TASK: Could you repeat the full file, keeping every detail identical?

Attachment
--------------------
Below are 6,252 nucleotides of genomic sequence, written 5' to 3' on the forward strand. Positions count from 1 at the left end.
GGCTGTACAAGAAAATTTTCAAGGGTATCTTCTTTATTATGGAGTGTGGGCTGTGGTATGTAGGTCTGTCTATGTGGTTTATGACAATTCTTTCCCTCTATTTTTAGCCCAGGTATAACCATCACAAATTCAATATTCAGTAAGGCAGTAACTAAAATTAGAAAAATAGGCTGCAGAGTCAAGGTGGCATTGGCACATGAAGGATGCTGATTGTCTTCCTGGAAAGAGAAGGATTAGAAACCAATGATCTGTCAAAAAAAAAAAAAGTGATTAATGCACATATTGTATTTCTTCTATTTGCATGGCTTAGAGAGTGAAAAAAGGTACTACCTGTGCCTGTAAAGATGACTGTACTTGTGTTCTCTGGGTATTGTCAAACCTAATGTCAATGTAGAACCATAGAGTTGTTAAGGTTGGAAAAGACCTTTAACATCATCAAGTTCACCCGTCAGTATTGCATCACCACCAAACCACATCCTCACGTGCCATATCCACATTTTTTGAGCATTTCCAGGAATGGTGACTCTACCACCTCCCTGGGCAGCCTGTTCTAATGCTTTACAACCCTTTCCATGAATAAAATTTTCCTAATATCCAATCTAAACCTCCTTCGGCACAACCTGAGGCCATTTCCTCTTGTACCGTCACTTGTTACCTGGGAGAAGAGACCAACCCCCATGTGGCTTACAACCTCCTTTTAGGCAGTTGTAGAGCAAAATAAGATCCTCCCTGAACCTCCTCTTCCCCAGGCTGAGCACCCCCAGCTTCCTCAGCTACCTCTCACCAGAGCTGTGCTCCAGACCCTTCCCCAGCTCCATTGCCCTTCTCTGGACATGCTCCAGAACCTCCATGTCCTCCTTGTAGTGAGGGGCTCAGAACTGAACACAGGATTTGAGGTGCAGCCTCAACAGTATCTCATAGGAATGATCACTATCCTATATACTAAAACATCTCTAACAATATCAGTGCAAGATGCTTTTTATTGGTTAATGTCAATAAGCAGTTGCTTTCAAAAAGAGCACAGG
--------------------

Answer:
Below are 6,252 nucleotides of genomic sequence, written 5' to 3' on the forward strand. Positions count from 1 at the left end.
GGCTGTACAAGAAAATTTTCAAGGGTATCTTCTTTATTATGGAGTGTGGGCTGTGGTATGTAGGTCTGTCTATGTGGTTTATGACAATTCTTTCCCTCTATTTTTAGCCCAGGTATAACCATCACAAATTCAATATTCAGTAAGGCAGTAACTAAAATTAGAAAAATAGGCTGCAGAGTCAAGGTGGCATTGGCACATGAAGGATGCTGATTGTCTTCCTGGAAAGAGAAGGATTAGAAACCAATGATCTGTCAAAAAAAAAAAAAGTGATTAATGCACATATTGTATTTCTTCTATTTGCATGGCTTAGAGAGTGAAAAAAGGTACTACCTGTGCCTGTAAAGATGACTGTACTTGTGTTCTCTGGGTATTGTCAAACCTAATGTCAATGTAGAACCATAGAGTTGTTAAGGTTGGAAAAGACCTTTAACATCATCAAGTTCACCCGTCAGTATTGCATCACCACCAAACCACATCCTCACGTGCCATATCCACATTTTTTGAGCATTTCCAGGAATGGTGACTCTACCACCTCCCTGGGCAGCCTGTTCTAATGCTTTACAACCCTTTCCATGAATAAAATTTTCCTAATATCCAATCTAAACCTCCTTCGGCACAACCTGAGGCCATTTCCTCTTGTACCGTCACTTGTTACCTGGGAGAAGAGACCAACCCCCATGTGGCTTACAACCTCCTTTTAGGCAGTTGTAGAGCAAAATAAGATCCTCCCTGAACCTCCTCTTCCCCAGGCTGAGCACCCCCAGCTTCCTCAGCTACCTCTCACCAGAGCTGTGCTCCAGACCCTTCCCCAGCTCCATTGCCCTTCTCTGGACATGCTCCAGAACCTCCATGTCCTCCTTGTAGTGAGGGGCTCAGAACTGAACACAGGATTTGAGGTGCAGCCTCAACAGTATCTCATAGGAATGATCACTATCCTATATACTAAAACATCTCTAACAATATCAGTGCAAGATGCTTTTTATTGGTTAATGTCAATAAGCAGTTGCTTTCAAAAAGAGCACAGG